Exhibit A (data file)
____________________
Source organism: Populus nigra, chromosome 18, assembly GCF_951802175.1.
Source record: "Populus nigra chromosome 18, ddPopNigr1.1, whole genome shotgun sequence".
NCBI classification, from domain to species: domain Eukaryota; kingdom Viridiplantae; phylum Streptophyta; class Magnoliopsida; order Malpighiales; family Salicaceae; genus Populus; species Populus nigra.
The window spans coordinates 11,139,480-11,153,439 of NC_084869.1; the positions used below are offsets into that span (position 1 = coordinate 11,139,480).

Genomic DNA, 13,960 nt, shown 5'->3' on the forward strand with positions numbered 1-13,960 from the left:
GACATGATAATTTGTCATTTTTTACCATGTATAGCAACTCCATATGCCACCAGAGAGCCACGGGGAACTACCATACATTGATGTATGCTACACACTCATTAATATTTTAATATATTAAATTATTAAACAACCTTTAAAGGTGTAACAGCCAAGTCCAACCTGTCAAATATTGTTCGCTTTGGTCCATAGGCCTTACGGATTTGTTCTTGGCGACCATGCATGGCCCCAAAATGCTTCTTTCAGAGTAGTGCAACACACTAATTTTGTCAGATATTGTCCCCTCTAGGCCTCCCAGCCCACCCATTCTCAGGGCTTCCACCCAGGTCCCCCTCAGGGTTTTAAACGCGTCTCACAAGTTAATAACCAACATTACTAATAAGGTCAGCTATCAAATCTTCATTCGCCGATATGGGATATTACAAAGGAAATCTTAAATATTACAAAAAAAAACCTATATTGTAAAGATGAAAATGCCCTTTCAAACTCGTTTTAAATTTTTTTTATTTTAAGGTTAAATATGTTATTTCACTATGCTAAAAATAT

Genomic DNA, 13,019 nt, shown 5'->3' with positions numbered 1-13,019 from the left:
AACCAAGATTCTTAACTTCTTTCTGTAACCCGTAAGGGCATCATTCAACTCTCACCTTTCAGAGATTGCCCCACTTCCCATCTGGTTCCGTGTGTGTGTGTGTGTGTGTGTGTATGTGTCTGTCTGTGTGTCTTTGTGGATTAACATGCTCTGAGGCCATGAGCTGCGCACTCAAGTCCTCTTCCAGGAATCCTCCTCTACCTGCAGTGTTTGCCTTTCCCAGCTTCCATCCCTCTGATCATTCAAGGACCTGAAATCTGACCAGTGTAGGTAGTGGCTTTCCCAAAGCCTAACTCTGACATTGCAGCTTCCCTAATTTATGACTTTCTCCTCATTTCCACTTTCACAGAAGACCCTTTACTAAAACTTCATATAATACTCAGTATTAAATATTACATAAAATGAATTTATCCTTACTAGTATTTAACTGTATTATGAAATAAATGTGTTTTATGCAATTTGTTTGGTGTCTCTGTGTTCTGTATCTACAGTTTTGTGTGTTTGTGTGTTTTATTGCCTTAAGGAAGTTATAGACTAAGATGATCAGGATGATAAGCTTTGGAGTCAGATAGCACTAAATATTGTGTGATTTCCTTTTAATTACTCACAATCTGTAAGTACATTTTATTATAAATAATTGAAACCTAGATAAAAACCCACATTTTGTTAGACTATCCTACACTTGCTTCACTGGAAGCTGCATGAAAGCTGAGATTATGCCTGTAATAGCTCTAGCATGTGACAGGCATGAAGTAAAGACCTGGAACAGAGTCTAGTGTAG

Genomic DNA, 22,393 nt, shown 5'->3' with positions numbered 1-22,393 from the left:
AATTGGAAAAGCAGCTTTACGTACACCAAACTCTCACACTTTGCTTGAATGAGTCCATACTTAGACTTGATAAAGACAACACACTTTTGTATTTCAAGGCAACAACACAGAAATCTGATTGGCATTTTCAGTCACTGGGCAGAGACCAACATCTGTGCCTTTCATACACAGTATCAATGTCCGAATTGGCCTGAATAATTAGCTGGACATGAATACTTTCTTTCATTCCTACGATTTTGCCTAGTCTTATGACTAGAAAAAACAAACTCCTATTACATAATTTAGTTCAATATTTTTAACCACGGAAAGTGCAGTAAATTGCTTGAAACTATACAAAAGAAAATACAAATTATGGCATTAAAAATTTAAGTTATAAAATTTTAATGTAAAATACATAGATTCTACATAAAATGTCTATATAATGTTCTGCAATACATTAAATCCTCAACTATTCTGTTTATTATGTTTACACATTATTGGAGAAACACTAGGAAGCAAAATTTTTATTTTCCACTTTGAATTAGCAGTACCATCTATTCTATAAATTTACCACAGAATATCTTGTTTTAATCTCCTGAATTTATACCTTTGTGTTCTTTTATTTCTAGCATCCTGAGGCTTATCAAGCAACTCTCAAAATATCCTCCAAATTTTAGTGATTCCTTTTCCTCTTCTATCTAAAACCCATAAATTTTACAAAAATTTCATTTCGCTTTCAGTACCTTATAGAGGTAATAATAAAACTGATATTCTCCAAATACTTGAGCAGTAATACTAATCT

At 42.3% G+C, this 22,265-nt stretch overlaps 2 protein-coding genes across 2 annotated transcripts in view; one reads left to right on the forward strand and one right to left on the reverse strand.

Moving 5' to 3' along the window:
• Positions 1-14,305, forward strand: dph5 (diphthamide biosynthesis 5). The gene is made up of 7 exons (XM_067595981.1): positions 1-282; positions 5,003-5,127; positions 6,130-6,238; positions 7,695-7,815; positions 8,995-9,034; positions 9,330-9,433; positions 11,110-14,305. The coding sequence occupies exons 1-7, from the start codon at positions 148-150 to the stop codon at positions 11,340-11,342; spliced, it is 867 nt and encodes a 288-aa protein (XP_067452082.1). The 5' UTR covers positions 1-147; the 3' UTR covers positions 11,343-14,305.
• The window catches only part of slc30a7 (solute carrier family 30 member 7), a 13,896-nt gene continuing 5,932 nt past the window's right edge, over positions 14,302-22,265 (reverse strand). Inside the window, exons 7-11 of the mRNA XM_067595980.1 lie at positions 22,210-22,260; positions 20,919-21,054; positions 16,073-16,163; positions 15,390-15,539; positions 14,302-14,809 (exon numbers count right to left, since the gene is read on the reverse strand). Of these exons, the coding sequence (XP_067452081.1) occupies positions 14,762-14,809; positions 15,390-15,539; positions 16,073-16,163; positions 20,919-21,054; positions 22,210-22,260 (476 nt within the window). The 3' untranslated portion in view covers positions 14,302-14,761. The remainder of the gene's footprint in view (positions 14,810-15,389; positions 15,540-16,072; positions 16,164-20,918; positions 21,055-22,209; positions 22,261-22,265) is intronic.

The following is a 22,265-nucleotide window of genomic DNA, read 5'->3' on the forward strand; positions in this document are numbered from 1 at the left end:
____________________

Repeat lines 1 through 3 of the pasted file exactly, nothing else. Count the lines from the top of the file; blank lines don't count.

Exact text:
Source organism: Populus nigra, chromosome 18, assembly GCF_951802175.1.
Source record: "Populus nigra chromosome 18, ddPopNigr1.1, whole genome shotgun sequence".
NCBI classification, from domain to species: domain Eukaryota; kingdom Viridiplantae; phylum Streptophyta; class Magnoliopsida; order Malpighiales; family Salicaceae; genus Populus; species Populus nigra.